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What is the rationale behind representing a state function of an electron with a complex valued function $\Psi$. If only the probabilistic argument was required then why not represent it with just a real valued which directly gives the probability. My question is why should we use complex valued state functions? There must be some strong non-mathematical reason which I am not able to find in books I have referred?

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The commutator $[x,p]=i\hbar$ contains an $i$ - and it must contain an $i$ because the commutator of two Hermitian operators is anti-Hermitian - so it can't be represented by real operators on a real vector space. Equivalently, $\cos(kx)$ instead of $\exp(ikx)$ wouldn't remember whether one is moving left or right, or the sign of energy etc. One couldn't write first-order oscillating equations without $i$. See also Why complex numbers are fundamental in physics,… – Luboš Motl Nov 18 '11 at 8:54
Please see: – yayu Nov 18 '11 at 10:40
Thanks @yayu : But here my question is in a bit naive sense (i have just begun reading QM). Is there any physical significance of the real and imaginary parts of $\Psi$ and the phase of $\Psi$. Why don't we give them some names which could give some intuitive appeal ? – Rajesh Dachiraju Nov 18 '11 at 12:44
On a related note, Gary Gibbons has written a paper discussing the fundamentality of complex numbers in quantum mechanics. – twistor59 Nov 18 '11 at 16:28

One of the most important aspects of QM is interference. Think of the double-slit experiment: you want the wave functions to add with their relative phases, rather than add the probabilities.

For this, wave functions must have a phase, and complex numbers capture this naturally.

The absolute phase of the wave function is not measurable, and contains no physical information. The only thing that matters is realtive phase. Therefore, the real or imaginary parts are also useless on their own.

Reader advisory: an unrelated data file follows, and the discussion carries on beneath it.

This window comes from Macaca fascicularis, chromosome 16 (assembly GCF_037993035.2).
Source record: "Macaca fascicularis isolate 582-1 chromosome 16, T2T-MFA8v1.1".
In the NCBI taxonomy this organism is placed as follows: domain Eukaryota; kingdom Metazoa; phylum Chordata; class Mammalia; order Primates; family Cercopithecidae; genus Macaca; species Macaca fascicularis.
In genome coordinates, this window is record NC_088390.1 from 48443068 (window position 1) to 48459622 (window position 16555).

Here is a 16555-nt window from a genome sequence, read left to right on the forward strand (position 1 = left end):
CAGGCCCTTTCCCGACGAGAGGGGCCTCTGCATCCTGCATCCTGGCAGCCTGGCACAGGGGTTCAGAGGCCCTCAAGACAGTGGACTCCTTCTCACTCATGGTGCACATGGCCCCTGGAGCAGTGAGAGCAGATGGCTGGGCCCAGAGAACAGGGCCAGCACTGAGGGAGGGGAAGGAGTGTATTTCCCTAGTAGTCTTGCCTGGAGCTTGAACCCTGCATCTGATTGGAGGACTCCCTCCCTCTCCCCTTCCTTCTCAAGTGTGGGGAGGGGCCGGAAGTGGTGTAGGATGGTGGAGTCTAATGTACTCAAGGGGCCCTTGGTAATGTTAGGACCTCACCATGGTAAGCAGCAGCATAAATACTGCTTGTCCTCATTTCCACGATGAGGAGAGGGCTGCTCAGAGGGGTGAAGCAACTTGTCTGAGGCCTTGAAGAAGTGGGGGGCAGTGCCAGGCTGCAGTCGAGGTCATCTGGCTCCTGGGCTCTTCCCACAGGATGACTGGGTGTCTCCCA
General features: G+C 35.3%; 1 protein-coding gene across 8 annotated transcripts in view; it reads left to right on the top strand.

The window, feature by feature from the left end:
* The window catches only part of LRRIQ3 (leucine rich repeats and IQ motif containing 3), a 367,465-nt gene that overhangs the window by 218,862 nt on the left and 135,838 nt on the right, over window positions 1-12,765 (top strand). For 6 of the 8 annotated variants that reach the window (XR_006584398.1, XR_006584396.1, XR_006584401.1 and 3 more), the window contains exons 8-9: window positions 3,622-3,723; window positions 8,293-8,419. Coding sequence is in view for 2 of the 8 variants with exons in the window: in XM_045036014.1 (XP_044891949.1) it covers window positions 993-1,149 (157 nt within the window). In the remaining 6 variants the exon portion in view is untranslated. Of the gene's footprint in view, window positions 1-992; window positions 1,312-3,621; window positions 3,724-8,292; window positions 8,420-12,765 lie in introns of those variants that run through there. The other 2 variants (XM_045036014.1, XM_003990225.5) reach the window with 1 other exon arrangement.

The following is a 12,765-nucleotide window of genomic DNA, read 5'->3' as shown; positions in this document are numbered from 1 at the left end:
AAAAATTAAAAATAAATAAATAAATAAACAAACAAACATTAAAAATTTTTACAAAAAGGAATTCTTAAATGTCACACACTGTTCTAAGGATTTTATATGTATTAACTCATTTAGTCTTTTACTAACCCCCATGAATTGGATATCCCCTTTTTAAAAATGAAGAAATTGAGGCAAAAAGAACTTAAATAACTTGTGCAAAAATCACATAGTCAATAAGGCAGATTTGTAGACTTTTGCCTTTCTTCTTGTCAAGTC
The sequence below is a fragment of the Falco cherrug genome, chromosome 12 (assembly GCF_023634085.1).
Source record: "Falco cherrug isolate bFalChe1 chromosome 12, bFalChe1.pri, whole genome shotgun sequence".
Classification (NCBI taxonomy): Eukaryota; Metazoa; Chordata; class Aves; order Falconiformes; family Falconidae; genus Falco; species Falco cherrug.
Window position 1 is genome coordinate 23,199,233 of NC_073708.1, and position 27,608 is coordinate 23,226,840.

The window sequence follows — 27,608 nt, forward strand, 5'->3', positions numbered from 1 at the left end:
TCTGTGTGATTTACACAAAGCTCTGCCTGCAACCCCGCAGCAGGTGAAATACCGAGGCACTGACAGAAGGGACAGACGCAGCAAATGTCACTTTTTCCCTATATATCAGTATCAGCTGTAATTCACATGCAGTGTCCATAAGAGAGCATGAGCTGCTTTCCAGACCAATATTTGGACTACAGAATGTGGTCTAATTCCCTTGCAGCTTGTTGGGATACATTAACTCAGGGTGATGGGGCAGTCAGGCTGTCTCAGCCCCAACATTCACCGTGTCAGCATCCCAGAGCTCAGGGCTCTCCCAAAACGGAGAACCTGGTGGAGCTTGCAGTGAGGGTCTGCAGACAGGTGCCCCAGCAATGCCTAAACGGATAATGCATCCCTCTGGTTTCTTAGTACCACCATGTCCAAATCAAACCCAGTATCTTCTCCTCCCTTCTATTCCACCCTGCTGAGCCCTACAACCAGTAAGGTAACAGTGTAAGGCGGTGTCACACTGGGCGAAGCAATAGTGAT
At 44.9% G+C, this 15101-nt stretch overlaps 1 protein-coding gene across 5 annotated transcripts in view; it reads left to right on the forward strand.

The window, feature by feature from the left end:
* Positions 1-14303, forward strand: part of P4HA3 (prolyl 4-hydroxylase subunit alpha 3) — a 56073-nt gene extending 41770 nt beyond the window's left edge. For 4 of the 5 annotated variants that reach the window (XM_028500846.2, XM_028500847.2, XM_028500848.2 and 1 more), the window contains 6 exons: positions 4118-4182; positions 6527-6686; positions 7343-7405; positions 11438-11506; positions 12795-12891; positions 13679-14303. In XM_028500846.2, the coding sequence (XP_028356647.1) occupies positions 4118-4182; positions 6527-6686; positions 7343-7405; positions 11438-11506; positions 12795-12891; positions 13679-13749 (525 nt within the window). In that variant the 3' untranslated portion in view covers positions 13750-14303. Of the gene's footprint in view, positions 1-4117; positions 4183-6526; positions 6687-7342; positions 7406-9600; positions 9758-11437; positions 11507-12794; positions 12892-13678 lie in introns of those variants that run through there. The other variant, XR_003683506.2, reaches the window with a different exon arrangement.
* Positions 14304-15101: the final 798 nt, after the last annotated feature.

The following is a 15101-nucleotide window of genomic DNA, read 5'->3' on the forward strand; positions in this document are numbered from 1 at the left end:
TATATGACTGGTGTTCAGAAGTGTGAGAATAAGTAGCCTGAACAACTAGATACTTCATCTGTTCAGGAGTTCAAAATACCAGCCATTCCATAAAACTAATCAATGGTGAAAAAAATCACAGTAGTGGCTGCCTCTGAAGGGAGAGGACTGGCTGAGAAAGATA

Feynman explains this nicely in "lectures on physics" (volume III if I recall correctly)

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The reason is that there is interference in quantum mechanics. Forget the complex values, after decomposing a complex number into real and imaginary parts, the complex nature of $\psi$ is just a doubling of all states (each state has a real and imaginary verson), and this doubling is interesting and important, but less essential than the signs.

The main point is that the quantum mechanical calculus involves the same rules as probability for consecutive and independent events, you multiply the real-valued amplitudes for consecutive events, and add them up for independent events (when you duplicate all states, there are always alternate paths which separately give the real and imaginary contributions, and this is best given by using complex numbers, but this is a separate issue). But you can have cancellations between different possibilities, destructive interferences, so that the quantum amplitudes contain signed probability-like objects, and these are called probability amplitudes.

The essential reason that $\psi$ is not a probability is that the quantities which describe physical likelihoods are the signed probability amplitudes, which allow for interference effects.

To see why you need a doubling of states and the associated complex structure, you should consider particles propagating in the forward and backward direction. The only difference between the directions is the sense of the phase variation along the complex wave. The time-reversing operator gives the complex conjugation relation, and this requires the doubling of states into complex numbers. The need for a complex state space (or an equivalent real construction) is apparent in the canonical commutation relations, as Lubos Motl points out in the comments.

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I would say the main reason why we should use complex valued state functions is it may be more convenient this way. However, it is not obvious though that we must use complex valued functions. Source: (an article published in the Journal of Mathematical Physics). Briefly: in a general case, three out of four complex components of the Dirac spinor can be algebraically eliminated from the Dirac equation, yielding an equivalent fourth-order partial differential equation. The remaining component can be made real (at least locally) by a gauge transform. Thus, the Dirac equation can be replaced by an equation for just one real function. Let me emphasize that complex numbers are not just replaced by pairs of real numbers in this way. See also the reference there to a predecessor - an old Schrödinger's article, where a similar procedure was suggested for a scalar field.

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JMP article apparently also available at – Qmechanic Jan 4 '12 at 11:05

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